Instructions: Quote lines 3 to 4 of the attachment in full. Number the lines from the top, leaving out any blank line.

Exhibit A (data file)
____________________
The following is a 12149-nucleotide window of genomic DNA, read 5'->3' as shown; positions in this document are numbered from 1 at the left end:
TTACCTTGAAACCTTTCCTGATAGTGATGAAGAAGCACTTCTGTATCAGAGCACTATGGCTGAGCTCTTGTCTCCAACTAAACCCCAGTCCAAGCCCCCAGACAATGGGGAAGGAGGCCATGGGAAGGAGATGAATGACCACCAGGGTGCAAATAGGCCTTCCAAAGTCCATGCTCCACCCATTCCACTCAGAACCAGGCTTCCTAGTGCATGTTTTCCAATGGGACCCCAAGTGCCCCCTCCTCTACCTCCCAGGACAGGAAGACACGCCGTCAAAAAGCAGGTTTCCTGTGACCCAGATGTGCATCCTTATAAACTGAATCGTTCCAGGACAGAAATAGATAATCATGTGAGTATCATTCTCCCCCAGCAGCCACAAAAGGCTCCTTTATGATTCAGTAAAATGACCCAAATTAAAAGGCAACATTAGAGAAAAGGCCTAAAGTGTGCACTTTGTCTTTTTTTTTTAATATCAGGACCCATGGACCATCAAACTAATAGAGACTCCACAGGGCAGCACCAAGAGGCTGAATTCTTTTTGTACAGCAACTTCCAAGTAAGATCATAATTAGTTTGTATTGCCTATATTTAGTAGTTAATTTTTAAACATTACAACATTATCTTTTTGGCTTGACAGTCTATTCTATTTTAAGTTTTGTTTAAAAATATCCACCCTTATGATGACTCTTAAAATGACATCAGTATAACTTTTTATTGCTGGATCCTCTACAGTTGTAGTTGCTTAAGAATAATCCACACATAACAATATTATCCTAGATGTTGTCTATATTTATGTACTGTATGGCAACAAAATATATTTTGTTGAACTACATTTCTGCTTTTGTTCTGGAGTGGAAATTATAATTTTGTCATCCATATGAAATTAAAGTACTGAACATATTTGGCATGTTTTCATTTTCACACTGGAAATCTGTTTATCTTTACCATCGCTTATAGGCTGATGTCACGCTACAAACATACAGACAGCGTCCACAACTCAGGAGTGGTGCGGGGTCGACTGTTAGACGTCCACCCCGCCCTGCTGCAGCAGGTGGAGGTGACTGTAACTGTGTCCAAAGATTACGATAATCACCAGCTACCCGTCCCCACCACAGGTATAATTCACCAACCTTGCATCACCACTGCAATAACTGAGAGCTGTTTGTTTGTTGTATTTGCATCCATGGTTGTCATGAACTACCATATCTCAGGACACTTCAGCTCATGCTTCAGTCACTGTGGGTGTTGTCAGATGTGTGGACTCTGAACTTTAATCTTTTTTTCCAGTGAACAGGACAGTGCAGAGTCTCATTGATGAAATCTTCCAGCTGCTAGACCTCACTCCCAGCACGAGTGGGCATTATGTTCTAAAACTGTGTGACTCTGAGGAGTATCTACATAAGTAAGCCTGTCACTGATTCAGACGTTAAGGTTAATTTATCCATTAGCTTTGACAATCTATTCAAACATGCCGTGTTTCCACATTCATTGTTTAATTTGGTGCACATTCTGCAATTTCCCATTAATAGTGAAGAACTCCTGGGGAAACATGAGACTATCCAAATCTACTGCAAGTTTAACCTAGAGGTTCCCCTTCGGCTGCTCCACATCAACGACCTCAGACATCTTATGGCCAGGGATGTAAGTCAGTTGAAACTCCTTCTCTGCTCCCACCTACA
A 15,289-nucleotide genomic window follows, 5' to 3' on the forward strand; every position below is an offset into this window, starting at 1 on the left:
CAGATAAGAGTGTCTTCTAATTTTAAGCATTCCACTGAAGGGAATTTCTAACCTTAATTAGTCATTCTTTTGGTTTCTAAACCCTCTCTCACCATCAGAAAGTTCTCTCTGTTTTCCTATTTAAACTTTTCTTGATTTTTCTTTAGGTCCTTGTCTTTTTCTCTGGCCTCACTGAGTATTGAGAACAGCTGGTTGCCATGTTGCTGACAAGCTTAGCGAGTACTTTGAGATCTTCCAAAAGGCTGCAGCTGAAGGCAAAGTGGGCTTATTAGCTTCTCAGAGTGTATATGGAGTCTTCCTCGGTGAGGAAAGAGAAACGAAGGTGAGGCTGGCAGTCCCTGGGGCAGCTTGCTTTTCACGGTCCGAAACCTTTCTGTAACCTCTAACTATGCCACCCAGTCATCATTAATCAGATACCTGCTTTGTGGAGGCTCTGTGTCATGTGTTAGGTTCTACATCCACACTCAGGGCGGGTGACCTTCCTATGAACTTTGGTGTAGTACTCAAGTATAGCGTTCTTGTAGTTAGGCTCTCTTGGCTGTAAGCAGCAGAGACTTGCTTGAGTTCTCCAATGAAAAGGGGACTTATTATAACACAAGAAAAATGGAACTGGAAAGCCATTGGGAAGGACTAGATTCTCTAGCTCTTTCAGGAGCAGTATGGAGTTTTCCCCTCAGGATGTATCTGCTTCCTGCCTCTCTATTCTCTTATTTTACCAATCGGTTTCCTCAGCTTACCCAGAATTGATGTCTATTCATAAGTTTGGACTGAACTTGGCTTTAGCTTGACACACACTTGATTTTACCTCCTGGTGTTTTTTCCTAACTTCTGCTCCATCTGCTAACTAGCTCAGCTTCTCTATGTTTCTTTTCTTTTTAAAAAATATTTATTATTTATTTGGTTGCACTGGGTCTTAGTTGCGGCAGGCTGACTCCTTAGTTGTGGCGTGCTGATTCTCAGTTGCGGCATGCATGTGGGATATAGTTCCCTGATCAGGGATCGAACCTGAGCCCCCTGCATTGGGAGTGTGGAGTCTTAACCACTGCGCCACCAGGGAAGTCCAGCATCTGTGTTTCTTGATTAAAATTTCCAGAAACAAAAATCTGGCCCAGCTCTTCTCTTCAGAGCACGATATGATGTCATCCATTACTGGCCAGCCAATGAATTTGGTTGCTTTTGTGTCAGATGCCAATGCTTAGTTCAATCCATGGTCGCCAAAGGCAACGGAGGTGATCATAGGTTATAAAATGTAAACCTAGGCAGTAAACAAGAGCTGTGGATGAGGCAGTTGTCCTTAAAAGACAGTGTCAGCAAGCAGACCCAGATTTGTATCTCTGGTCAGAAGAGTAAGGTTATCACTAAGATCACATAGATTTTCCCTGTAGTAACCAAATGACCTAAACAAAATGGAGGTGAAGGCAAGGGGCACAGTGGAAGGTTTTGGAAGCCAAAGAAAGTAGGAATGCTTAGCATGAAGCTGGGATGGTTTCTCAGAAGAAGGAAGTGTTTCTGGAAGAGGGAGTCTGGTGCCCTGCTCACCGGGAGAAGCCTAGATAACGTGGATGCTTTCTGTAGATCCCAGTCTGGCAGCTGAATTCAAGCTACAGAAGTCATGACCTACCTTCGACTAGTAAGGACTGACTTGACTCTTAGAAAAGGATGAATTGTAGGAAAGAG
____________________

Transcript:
A 15,289-nucleotide genomic window follows, 5' to 3' on the forward strand; every position below is an offset into this window, starting at 1 on the left:
CAGATAAGAGTGTCTTCTAATTTTAAGCATTCCACTGAAGGGAATTTCTAACCTTAATTAGTCATTCTTTTGGTTTCTAAACCCTCTCTCACCATCAGAAAGTTCTCTCTGTTTTCCTATTTAAACTTTTCTTGATTTTTCTTTAGGTCCTTGTCTTTTTCTCTGGCCTCACTGAGTATTGAGAACAGCTGGTTGCCATGTTGCTGACAAGCTTAGCGAGTACTTTGAGATCTTCCAAAAGGCTGCAGCTGAAGGCAAAGTGGGCTTATTAGCTTCTCAGAGTGTATATGGAGTCTTCCTCGGTGAGGAAAGAGAAACGAAGGTGAGGCTGGCAGTCCCTGGGGCAGCTTGCTTTTCACGGTCCGAAACCTTTCTGTAACCTCTAACTATGCCACCCAGTCATCATTAATCAGATACCTGCTTTGTGGAGGCTCTGTGTCATGTGTTAGGTTCTACATCCACACTCAGGGCGGGTGACCTTCCTATGAACTTTGGTGTAGTACTCAAGTATAGCGTTCTTGTAGTTAGGCTCTCTTGGCTGTAAGCAGCAGAGACTTGCTTGAGTTCTCCAATGAAAAGGGGACTTATTATAACACAAGAAAAATGGAACTGGAAAGCCATTGGGAAGGACTAGATTCTCTAGCTCTTTCAGGAGCAGTATGGAGTTTTCCCCTCAGGATGTATCTGCTTCCTGCCTCTCTATTCTCTTATTTTACCAATCGGTTTCCTCAGCTTACCCAGAATTGATGTCTATTCATAAGTTTGGACTGAACTTGGCTTTAGCTTGACACACACTTGATTTTACCTCCTGGTGTTTTTTCCTAACTTCTGCTCCATCTGCTAACTAGCTCAGCTTCTCTATGTTTCTTTTCTTTTTAAAAAATATTTATTATTTATTTGGTTGCACTGGGTCTTAGTTGCGGCAGGCTGACTCCTTAGTTGTGGCGTGCTGATTCTCAGTTGCGGCATGCATGTGGGATATAGTTCCCTGATCAGGGATCGAACCTGAGCCCCCTGCATTGGGAGTGTGGAGTCTTAACCACTGCGCCACCAGGGAAGTCCAGCATCTGTGTTTCTTGATTAAAATTTCCAGAAACAAAAATCTGGCCCAGCTCTTCTCTTCAGAGCACGATATGATGTCATCCATTACTGGCCAGCCAATGAATTTGGTTGCTTTTGTGTCAGATGCCAATGCTTAGTTCAATCCATGGTCGCCAAAGGCAACGGAGGTGATCATAGGTTATAAAATGTAAACCTAGGCAGTAAACAAGAGCTGTGGATGAGGCAGTTGTCCTTAAAAGACAGTGTCAGCAAGCAGACCCAGATTTGTATCTCTGGTCAGAAGAGTAAGGTTATCACTAAGATCACATAGATTTTCCCTGTAGTAACCAAATGACCTAAACAAAATGGAGGTGAAGGCAAGGGGCACAGTGGAAGGTTTTGGAAGCCAAAGAAAGTAGGAATGCTTAGCATGAAGCTGGGATGGTTTCTCAGAAGAAGGAAGTGTTTCTGGAAGAGGGAGTCTGGTGCCCTGCTCACCGGGAGAAGCCTAGATAACGTGGATGCTTTCTGTAGATCCCAGTCTGGCAGCTGAATTCAAGCTACAGAAGTCATGACCTACCTTCGACTAGTAAGGACTGACTTGACTCTTAGAAAAGGATGAATTGTAGGAAAGAG